We need a lot of parallelism to keep the GPU busy and take advantage of its high throughput. So what we want is one big outer i loop to run in parallel on the GPU; we also want a big outer j loop in the same routine, so we can run both the i and j loops in parallel.

So we followed this sequence of steps:

  • Formulated the algorithm for appropriate parallelism:
    • Moved the i loops to be outermost;
    • Fused all the i loops, so there's only one outer i loop;
    • Inlined the j loop to WSM52D;
  • Added accelerator directives:
    • Inserted the region directive;
    • Inserted private clauses, after reading the compiler feedback.
  • Tuned host-GPU data movement:
    • Inserted copyin, copyout, copy, and local clauses.
  • Tuned the kernel schedule:
    • Ran the program with timing enabled;
    • Tuned the kernel schedule clauses.

We'll review each of these steps in more detail here.

Making the i loop outermost

In most cases, the i loop was tightly nested inside a k loop:

    do k = kts, kte
       do i = its, ite
        ...
       enddo
    enddo

So swapping the i to the outermost position was easy. There were a few array assignments:

    numdt = 1

which we expanded to loop form:

    do i = its, ite
       numdt(i) = 1
    enddo

and two BLAS-type subroutine calls that we manually inlined:

    do k = kts, kte
       call vsrec( tvec1(its), den(its,k), ite-its+1 )
       do i = its, ite
          tvec1(i) = tvec1(i) * den0
       enddo
       call vssqrt( denfac(its,k), tvec1(its), ite-its+1 )
    enddo

Routine vsrec computes the reciprocal of each vector element, and vssqrt computes the square root, so this is equivalent to:

    do k = kts, kte
       do i = its, ite
          denfac(i,k) = sqrt( den0 / den(i,k) )
       enddo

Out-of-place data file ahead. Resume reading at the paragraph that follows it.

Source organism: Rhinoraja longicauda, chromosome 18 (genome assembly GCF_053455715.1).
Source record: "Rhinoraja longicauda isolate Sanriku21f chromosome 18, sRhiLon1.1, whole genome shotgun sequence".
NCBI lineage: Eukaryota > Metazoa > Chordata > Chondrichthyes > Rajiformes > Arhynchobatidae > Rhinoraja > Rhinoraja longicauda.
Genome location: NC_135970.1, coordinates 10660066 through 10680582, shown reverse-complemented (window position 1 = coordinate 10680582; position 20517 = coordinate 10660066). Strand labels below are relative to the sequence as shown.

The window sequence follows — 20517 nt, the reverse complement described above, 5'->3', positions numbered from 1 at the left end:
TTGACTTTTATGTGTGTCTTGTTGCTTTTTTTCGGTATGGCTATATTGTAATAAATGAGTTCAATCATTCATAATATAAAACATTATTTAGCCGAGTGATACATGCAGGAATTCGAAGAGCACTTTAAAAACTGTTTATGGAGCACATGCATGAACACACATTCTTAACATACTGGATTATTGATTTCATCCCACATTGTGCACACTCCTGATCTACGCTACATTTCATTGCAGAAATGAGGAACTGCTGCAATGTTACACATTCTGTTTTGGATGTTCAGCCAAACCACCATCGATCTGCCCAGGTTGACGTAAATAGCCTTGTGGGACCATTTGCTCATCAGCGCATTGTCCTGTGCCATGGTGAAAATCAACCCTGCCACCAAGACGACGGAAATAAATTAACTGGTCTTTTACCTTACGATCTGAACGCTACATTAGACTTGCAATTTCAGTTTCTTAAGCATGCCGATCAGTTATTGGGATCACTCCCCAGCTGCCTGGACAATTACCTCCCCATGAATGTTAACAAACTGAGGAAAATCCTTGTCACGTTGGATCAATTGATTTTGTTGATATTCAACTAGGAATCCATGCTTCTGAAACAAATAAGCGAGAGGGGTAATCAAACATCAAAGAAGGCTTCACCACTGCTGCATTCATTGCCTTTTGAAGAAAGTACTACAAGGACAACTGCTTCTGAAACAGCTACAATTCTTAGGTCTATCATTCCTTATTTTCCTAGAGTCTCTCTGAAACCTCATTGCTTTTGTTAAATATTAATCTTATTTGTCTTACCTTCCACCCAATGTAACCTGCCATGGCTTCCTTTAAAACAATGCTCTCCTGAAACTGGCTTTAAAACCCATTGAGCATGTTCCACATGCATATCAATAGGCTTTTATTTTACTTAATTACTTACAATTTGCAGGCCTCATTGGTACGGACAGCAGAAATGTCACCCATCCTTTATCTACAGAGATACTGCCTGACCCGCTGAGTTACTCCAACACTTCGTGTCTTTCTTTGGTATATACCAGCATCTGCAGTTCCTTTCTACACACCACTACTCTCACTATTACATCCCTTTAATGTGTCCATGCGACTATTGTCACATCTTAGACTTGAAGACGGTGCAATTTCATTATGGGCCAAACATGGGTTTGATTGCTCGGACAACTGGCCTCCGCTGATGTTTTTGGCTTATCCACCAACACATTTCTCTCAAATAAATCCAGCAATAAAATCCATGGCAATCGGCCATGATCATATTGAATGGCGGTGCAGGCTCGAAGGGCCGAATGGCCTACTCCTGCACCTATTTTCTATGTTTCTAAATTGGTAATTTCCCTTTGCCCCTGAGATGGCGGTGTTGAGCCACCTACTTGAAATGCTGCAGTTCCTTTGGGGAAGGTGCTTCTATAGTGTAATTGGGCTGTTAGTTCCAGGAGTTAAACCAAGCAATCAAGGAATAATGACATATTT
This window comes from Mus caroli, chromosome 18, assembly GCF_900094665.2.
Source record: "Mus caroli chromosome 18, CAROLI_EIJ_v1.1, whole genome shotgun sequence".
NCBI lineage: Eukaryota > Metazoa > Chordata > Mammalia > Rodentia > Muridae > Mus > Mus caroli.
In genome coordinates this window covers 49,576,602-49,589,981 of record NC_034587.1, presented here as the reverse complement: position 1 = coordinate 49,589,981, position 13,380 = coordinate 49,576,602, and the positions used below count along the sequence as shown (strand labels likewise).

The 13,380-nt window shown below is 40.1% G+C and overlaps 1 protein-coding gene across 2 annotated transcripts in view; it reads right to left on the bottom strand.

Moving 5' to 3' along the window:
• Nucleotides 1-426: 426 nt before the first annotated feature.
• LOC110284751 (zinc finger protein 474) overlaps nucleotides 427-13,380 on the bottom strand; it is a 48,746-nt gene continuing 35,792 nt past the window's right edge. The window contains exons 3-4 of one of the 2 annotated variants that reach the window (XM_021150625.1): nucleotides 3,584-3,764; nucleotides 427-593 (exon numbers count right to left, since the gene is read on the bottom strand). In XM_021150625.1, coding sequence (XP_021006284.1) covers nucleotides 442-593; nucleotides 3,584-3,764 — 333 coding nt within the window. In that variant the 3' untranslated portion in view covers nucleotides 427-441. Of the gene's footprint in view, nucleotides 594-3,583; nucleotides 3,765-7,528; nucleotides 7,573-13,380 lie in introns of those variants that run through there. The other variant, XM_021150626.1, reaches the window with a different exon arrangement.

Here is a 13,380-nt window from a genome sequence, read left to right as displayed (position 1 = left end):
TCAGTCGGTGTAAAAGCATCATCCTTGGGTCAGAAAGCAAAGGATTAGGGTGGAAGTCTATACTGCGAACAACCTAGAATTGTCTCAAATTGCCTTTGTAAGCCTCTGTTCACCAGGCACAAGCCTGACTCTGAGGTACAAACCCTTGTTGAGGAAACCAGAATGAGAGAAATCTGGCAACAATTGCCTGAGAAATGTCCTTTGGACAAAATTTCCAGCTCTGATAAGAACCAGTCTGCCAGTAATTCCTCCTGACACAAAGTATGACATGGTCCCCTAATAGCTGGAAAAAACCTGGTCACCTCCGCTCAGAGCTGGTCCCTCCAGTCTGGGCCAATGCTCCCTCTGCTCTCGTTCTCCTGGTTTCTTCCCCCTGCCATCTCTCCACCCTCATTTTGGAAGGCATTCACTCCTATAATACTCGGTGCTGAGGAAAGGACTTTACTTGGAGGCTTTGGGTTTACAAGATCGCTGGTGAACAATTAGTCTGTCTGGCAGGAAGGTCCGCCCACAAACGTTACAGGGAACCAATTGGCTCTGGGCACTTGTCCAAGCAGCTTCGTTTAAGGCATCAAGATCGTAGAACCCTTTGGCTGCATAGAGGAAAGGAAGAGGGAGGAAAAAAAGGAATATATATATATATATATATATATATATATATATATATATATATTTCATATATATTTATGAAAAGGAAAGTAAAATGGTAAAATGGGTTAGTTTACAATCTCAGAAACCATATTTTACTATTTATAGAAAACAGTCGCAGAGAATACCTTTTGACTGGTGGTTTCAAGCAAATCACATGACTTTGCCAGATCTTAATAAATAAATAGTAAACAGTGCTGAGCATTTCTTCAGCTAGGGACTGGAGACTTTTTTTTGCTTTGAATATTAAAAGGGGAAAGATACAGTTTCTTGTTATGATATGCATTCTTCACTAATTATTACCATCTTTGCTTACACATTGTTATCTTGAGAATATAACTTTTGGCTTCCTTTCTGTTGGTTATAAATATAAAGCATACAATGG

enddo

There was one place where the program actually was made simpler. There is a recurrence in one of the k loops, and the program computes how many times to iterate through the recurrence, for each Z column. There's another loop, indexed by n, that iterates through the recurrence. However, the programmers want the i loop to be innermost, for the reasons already mentioned, so the program was somewhat convoluted; it computed the maximum number of steps for all columns, then used a conditional in the inner loop to see if this column should be processed for this step:

    do k = kts, kte
       do i = its, ite
          mstep(i) = ...number-of-iterations...
       enddo
    enddo
    mstepmax = 1
    do i = its, ite
       if( mstepmax .le. mstep(i) ) mstepmax = mstep(i)
    enddo
    do n = 1, mstepmax
       do k = kts, kte
          do i = its, ite
             if( n .le. mstep(i) )then
                ...recurrence(i,k)...
             endif
          enddo
       enddo
    enddo

After outermosting the i loop, this simplified to:

    do i = its, ite
       do k = kts, kte
          mstep(i) = ...number-of-iterations...
       enddo
    enddo
    do i = its, ite
       do n = 1, mstep(i)
          do k = kts, kte
             ...recurrence(i,k)...
          enddo
       enddo
    enddo

The computation of mstepmax went away, and the conditional comparing n is no longer needed, as it's handled by the loop limit.

The final step was to fuse all the i loops together, so we had one big outermost i loop surrounding the body of the subroutine.

Inlining the j loop

As discussed above, the j loop surrounded the call to WSM52D. We manually inlined that loop into WSM52D, along with the surrounding loops. The call to WSM52D originally passed the j-th plane or column of ten arrays; we changed that to pass the whole array instead, since the j indexing would happen inside the subroutine. This also required us to modify the code in the routine to add the j index for those three-dimensional arrays. This was the biggest change we had to make. Now the routine WSM52D had two outer loops, j and i, surrounding the body.